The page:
It's a ... what?
It's nearly 18 months later, and the Dukes County Charter Study Commission is about to deliver its baby. The gestation period has been marked by distinguished and extensive research and exhausting, even withering, discussion. But, despite all the meetings, the research, and the talk, the offspring is likely to resemble in most respects the product - with which we suffer today - conceived by the 1992 charter study group. This will be a baby we'll not expect too much of and have to watch every minute.
The 1992 group set out to make change, and led by the irresistible Ed Logue, they did just that. The three-person county commission that existed pre-Logue became a seven-member commission with a paid, professional county manager. It was an apparatus designed to take on larger, regional tasks that might defy the efforts of one or two towns but flourish under the county's broad, well-run political mechanism. It is not the fault of the estimable Mr. Logue, nor of his fellow commissioners, that their county conception was hobbled from birth.
And it is not the case, as some of the current commissioners have chosen to believe, that the county commissioners' and their chosen managers' collectively dismal performance since 1992 has sabotaged the charter structure adopted 15 years ago. The Logue-led commission struck an imaginative blow for government that would make sense, get things done, and attract the confident allegiance of the independent towns. That charter study was a study in leadership in action. Things didn't pan out because the charter that the 1992 commission recommended and that the voters adopted did not match the aspirations of the varied constituencies of the seven county towns. The towns were rich and independent-minded then, and they are even more so today, so it is even less likely that the new recommendation for changes in county government will breath life into the county carcass.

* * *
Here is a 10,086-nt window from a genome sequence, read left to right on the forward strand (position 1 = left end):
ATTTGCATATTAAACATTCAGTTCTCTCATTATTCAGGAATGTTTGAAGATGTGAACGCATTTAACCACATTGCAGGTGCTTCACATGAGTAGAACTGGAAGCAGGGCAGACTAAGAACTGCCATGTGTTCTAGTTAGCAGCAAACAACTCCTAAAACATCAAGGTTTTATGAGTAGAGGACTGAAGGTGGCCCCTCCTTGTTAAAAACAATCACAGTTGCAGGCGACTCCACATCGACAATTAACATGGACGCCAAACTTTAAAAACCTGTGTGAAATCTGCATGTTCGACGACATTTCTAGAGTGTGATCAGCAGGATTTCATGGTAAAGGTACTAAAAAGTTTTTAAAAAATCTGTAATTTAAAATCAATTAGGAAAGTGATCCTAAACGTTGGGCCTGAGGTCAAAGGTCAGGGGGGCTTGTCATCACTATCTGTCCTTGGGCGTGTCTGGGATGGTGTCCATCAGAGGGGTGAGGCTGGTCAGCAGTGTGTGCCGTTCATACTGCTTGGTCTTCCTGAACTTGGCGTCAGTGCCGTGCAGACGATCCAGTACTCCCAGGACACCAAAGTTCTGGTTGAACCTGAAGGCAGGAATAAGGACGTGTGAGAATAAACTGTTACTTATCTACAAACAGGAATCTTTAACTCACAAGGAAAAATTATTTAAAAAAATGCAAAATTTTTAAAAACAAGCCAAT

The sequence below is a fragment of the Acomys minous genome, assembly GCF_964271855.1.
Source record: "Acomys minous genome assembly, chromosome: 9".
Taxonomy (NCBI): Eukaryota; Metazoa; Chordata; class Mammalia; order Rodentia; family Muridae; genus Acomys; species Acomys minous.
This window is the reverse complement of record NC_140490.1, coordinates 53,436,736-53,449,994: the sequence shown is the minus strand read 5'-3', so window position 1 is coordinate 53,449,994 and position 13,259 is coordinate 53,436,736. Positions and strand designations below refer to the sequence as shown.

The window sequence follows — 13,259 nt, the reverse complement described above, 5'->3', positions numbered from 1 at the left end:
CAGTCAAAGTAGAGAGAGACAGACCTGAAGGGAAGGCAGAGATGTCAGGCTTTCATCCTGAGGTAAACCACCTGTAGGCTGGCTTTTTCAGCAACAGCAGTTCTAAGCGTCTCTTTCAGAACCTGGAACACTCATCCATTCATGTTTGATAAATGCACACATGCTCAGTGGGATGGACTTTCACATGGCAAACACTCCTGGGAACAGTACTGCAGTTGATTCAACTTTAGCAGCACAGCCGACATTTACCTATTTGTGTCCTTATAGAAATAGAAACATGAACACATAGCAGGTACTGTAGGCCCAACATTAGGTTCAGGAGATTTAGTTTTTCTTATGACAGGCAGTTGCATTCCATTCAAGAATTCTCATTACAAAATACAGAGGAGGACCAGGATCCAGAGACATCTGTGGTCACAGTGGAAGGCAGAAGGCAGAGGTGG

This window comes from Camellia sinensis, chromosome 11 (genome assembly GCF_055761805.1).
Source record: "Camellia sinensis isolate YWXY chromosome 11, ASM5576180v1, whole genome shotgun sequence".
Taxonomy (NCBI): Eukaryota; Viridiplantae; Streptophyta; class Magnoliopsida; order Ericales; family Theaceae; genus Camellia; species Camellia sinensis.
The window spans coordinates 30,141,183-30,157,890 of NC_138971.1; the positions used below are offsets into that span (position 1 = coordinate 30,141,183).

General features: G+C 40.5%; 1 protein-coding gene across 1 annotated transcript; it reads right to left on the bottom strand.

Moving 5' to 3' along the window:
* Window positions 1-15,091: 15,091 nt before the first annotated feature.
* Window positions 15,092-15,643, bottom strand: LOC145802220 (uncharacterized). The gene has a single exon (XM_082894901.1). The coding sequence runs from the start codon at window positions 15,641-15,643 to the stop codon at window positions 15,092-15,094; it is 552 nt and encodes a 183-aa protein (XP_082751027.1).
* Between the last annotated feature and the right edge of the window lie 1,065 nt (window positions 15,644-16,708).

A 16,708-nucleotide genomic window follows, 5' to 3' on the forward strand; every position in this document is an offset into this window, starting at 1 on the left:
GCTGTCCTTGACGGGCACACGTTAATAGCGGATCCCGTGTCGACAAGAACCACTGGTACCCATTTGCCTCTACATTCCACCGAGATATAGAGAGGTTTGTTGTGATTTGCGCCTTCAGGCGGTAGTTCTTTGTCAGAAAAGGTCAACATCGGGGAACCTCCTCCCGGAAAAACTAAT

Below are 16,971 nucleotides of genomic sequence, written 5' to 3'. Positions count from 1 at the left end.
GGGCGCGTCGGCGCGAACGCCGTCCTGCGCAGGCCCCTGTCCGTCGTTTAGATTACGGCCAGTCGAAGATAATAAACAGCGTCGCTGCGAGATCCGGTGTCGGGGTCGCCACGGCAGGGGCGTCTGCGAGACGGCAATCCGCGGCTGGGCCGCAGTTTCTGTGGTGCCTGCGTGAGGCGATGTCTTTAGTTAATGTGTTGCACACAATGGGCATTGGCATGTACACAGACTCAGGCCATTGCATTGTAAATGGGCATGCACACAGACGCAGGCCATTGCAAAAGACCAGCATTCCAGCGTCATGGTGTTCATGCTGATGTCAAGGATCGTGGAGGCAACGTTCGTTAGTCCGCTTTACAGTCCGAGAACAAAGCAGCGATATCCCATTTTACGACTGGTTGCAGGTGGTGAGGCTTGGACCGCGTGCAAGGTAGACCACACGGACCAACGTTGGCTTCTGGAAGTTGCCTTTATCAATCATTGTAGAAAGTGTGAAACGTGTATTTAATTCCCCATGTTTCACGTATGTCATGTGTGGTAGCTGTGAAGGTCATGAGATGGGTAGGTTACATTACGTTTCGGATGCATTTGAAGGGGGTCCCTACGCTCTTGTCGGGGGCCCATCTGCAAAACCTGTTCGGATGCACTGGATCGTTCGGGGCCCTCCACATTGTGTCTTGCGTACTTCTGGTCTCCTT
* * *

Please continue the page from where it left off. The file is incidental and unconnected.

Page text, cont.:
The current charter study commission's early choices - that abolishing county government is off the table entirely, and that no custom-designed county government would be attempted - neutered the commission's effort. Add to these the tentative conclusions that the seven-member commission will be retained, but that the paid professional manager will be jettisoned, and we have an outcome that demonstrates no leadership and no imagination. Then, by casting off professional management, the study commission members abandon all hope that the county could take on and accomplish efficiently any chores it might be able to persuade the towns to cede it. Finally, resorting to a non-binding suggestion that the county form a toothless municipal advisory council ignores the paucity of capable Islanders willing to run for county office. Thus, this plum tuckered out charter study commission appears ready to content itself with a near duplicate of the apparatus currently responsible for the estrangement between the towns and the county.
It looks like a win-win for the same old, same old, or maybe worse.